3. Preserve lender’s right to take insurance proceeds to pay down debt.
4. Limit repair obligations to extent of available insurance proceeds.
5. No interruption of rental income stream (typically Tenant will be entitled to whole or partial rent abatement, but Landlord’s income stream will be protected by rental income insurance paid for by Tenant as part of Operating Expenses).
B. Tenant’s perspective.
1. Terminate lease if repairs are not expected to be completed within specified time.
2. Abatement of rent (and all other periodic charges).
3. No obligation to commence payment of rent until sufficient move in period.
4. Greater termination rights for damage at end of term of lease.
5. Require Landlord to exercise termination rights non-discriminatorily.
6. Termination rights if significant portions of Project (but not Premises) destroyed.
A. Tenant Defaults.
1. Monetary Defaults.
a. Landlord’s perspective — Tenant should be in default if Tenant fails to pay rent when due or if Tenant fails to pay any other monetary obligation within five (5) or ten (10) days after receipt of written notice.
b. Tenant’s perspective — Notice required even for the failure to pay rent on time.
c. Compromise — The first two (2) times rent is not paid when due in a consecutive twelve (12) month period Tenant will not be in default if Tenant pays such overdue rent within ten (10) days of notice that rent is overdue. The one exception to this is if Tenant occupies a significant portion of the building since the failure of such a large tenant to pay rent when due may be the difference between whether Landlord can pay the mortgage when due.
2. Non-Monetary Defaults.
a. Landlord’s perspective — Tenant will be in default if Tenant fails to cure a non-monetary breach within a specified period (usually thirty (30) days) after receipt of notice of such breach.
b. Tenant’s perspective — If the breach cannot be cured within the thirty (30) day period, the lease should provide that so long as Tenant has commenced the cure within the thirty (30) day period and thereafter diligently pursues the cure, Tenant should not be in default of the lease.
B. Landlord Defaults.
1. Failure to deliver space when promised or failure to complete the tenant improvements or defects in Landlord’s Work.
2. Failure to repair/maintain the building, the building systems or the common areas.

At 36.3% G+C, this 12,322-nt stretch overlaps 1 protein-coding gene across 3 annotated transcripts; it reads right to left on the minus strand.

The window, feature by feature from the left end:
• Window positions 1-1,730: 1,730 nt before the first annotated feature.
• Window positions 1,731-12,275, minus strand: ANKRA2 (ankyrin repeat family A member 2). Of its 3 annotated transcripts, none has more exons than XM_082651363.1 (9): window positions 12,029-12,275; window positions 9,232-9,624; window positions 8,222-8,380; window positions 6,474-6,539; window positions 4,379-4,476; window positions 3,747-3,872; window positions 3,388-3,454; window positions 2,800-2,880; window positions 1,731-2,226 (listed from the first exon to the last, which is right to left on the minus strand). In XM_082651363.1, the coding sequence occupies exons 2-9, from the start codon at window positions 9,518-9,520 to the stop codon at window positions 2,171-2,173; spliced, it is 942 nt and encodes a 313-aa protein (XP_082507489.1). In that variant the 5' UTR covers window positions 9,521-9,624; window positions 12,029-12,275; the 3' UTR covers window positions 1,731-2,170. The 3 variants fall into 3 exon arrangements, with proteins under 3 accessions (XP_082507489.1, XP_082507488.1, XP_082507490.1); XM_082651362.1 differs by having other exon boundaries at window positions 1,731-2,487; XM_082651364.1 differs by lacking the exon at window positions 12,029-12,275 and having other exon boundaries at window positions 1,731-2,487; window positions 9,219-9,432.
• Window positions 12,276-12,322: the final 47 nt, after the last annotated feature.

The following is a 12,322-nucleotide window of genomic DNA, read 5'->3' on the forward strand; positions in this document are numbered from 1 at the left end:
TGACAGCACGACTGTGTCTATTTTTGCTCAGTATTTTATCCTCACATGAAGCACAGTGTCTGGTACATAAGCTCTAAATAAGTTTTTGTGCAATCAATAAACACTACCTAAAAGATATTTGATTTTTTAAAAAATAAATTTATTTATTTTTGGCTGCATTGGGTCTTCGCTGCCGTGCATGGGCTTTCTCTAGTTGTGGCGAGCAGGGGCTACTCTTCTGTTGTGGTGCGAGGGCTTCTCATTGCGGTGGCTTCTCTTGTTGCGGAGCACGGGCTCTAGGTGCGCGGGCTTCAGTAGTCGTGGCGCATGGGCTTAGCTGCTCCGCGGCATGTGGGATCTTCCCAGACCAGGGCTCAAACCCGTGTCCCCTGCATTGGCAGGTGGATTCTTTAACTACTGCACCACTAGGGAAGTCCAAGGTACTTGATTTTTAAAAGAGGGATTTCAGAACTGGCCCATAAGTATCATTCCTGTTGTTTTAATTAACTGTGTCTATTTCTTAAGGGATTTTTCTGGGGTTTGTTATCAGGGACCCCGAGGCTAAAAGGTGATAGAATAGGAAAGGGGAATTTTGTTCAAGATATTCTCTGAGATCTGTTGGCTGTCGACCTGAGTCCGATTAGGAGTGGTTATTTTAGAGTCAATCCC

3. Failure to timely reconstruct the Premises upon a casualty.
4. Breach the covenant of quiet enjoyment.
5. Failure to consent to a proposed assignment or sublease, or a proposed change of use or alteration of the premises.
6. Failure to perform any other Landlord covenant (including, an expansion option, an extension option, an exclusive use clause or other similar rights).
A. Landlord Remedies.
1. Keep lease in place and collect rent month.
2. Terminate lease and accelerate rent (subject to Landlord’s mitigation obligations.
3. Perform Tenant’s obligations at Tenant’s cost.
4. Enter Premises by self-help means.
B. Tenant Remedies.
1. Self Help.
a. Tenant’s perspective.
(1) Tenant wants self-help remedies because Tenant fears that without such rights it may be difficult to force Landlord to perform Landlord’s obligations under the lease.
(2) Broad self-help rights enable Tenant to remedy a problem where Landlord does not believe a problem exists.
(3) Self-help remedies are especially important with respect to repairs. For example, a roof leak may cause significant disruption to a tenant’s business. By obtaining broad self-help remedies, Tenant will be able to quickly repair the roof on Landlord’s behalf without incurring significant business losses.
(4) A request for self-help remedies typically is accompanied with a request for rent offset rights. Tenant will seek offset rights to obtain a sure method of reimbursement for any self-help costs incurred by Tenant.
b. Landlord’s perspective – Landlord will object due to:
(1) By granting self-help remedies, Tenant will exercise Tenant’s self-help remedy in circumstances where Landlord believes no Landlord obligation exists.
(2) Landlord wants to control repairs.
(3) Landlord wants an opportunity to cure any Landlord default.
(4) Tenant will not pursue cost-effective remedies.
(5) Landlord will not want to allow Tenant offset rights since it will adversely affect Landlord’s cash flow and offset rights may also violate the terms of Landlord’s financing documents.